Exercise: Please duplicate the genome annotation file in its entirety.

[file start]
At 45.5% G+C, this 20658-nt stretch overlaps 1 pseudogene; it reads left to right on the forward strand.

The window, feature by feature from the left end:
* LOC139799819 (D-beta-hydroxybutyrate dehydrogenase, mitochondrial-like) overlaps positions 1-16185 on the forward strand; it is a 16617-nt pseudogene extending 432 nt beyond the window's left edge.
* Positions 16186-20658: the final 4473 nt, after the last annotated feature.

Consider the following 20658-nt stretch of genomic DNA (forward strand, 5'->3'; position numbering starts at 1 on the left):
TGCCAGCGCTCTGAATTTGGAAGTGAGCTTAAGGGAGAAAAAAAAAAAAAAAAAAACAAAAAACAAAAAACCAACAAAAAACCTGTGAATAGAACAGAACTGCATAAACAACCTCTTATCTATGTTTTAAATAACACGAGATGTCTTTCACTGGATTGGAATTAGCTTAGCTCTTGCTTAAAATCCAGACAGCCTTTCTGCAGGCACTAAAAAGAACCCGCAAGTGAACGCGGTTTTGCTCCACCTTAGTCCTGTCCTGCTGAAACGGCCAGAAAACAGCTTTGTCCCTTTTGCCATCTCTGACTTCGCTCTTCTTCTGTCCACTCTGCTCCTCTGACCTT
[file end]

At 45.5% G+C, this 20658-nt stretch overlaps 1 pseudogene; it reads left to right on the forward strand.

The window, feature by feature from the left end:
* LOC139799819 (D-beta-hydroxybutyrate dehydrogenase, mitochondrial-like) overlaps positions 1-16185 on the forward strand; it is a 16617-nt pseudogene extending 432 nt beyond the window's left edge.
* Positions 16186-20658: the final 4473 nt, after the last annotated feature.

Consider the following 20658-nt stretch of genomic DNA (forward strand, 5'->3'; position numbering starts at 1 on the left):
TGCCAGCGCTCTGAATTTGGAAGTGAGCTTAAGGGAGAAAAAAAAAAAAAAAAAAACAAAAAACAAAAAACCAACAAAAAACCTGTGAATAGAACAGAACTGCATAAACAACCTCTTATCTATGTTTTAAATAACACGAGATGTCTTTCACTGGATTGGAATTAGCTTAGCTCTTGCTTAAAATCCAGACAGCCTTTCTGCAGGCACTAAAAAGAACCCGCAAGTGAACGCGGTTTTGCTCCACCTTAGTCCTGTCCTGCTGAAACGGCCAGAAAACAGCTTTGTCCCTTTTGCCATCTCTGACTTCGCTCTTCTTCTGTCCACTCTGCTCCTCTGACCTT